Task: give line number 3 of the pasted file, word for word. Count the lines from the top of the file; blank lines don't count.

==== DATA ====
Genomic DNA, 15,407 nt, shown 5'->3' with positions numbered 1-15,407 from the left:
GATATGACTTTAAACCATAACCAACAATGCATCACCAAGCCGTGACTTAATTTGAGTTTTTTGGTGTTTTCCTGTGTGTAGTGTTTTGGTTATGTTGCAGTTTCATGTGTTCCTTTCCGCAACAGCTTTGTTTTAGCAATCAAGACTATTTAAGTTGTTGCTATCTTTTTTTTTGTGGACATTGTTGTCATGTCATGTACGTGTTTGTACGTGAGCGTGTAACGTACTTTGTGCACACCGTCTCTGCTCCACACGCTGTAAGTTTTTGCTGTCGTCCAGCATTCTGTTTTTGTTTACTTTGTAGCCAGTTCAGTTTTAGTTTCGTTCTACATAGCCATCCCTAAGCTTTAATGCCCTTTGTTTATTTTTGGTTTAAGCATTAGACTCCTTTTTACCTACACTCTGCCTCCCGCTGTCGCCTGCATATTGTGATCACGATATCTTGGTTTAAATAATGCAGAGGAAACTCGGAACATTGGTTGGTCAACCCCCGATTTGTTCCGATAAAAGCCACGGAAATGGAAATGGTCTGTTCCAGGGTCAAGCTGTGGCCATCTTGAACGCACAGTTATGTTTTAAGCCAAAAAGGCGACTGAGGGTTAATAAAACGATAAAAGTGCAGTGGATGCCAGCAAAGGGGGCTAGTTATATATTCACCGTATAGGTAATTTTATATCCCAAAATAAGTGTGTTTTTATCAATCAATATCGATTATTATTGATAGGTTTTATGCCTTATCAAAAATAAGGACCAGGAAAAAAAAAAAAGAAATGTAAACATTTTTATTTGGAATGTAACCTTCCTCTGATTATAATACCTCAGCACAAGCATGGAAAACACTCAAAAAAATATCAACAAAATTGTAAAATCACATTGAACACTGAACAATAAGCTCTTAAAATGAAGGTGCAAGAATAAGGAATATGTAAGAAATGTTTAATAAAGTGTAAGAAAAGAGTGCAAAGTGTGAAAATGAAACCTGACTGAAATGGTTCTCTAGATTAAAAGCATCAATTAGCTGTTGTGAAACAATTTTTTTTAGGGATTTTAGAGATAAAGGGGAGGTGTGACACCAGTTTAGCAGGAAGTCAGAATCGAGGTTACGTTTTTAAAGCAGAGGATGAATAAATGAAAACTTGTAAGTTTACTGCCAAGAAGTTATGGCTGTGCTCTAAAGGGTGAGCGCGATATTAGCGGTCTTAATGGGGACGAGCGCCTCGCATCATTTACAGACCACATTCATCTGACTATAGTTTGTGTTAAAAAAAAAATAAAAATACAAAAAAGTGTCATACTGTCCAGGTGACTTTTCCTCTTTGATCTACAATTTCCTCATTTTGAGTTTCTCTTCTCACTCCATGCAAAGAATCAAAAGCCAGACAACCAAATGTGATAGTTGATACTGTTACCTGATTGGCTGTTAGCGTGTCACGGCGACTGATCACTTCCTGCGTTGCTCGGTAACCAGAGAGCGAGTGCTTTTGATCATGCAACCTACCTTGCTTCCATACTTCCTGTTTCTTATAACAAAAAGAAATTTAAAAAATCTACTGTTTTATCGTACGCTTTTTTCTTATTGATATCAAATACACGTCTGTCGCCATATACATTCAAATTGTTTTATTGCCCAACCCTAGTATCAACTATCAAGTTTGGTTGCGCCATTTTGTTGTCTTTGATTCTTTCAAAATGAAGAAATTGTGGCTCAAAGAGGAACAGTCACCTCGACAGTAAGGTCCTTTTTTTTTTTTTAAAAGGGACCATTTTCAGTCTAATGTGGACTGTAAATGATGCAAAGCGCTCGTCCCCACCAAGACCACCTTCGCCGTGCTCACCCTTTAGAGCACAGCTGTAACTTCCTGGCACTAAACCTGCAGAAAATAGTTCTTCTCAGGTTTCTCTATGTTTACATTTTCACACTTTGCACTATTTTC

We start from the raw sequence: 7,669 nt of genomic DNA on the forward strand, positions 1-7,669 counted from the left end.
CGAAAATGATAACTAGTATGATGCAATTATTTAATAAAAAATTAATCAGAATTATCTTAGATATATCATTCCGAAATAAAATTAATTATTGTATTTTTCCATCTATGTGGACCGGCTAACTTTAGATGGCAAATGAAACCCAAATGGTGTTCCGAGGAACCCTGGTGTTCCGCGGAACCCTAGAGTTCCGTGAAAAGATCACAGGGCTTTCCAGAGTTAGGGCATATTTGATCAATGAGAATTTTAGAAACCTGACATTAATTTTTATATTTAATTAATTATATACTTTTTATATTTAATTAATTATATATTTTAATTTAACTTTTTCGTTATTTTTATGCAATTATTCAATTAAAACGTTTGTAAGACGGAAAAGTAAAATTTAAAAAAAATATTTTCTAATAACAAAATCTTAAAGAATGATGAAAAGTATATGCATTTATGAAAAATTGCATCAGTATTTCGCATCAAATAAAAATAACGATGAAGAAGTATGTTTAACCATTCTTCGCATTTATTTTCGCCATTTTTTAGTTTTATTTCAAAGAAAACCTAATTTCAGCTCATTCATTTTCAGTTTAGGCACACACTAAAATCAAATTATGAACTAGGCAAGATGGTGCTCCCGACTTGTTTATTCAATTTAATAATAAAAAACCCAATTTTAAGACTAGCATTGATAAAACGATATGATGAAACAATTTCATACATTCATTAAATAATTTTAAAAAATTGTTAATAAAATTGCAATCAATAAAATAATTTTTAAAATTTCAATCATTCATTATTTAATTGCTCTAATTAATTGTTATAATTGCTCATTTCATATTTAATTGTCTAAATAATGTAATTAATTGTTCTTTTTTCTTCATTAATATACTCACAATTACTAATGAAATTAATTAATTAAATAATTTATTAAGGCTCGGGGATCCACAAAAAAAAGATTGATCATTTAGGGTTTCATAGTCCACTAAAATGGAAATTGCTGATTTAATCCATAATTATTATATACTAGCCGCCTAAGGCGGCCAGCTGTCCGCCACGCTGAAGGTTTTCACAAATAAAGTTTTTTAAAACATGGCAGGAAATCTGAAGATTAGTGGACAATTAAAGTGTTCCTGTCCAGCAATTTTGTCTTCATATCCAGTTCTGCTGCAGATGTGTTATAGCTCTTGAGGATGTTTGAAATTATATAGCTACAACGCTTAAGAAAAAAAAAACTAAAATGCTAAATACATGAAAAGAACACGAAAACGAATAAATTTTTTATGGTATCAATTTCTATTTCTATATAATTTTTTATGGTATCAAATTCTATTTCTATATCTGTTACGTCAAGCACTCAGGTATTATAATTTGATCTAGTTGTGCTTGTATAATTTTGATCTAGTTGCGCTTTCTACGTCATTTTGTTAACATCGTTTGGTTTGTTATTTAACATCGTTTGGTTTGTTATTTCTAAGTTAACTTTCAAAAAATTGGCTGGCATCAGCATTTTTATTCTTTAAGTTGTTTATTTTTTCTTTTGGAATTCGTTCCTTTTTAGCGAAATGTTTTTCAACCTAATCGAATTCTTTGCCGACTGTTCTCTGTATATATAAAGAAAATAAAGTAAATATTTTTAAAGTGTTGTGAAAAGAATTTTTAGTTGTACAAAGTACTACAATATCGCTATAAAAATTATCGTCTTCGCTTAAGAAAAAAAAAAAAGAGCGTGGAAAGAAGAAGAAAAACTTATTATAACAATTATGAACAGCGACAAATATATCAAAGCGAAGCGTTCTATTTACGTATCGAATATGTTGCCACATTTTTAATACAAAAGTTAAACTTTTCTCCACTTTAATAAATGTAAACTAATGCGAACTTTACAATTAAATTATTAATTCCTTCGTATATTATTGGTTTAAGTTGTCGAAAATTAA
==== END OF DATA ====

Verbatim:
We start from the raw sequence: 7,669 nt of genomic DNA on the forward strand, positions 1-7,669 counted from the left end.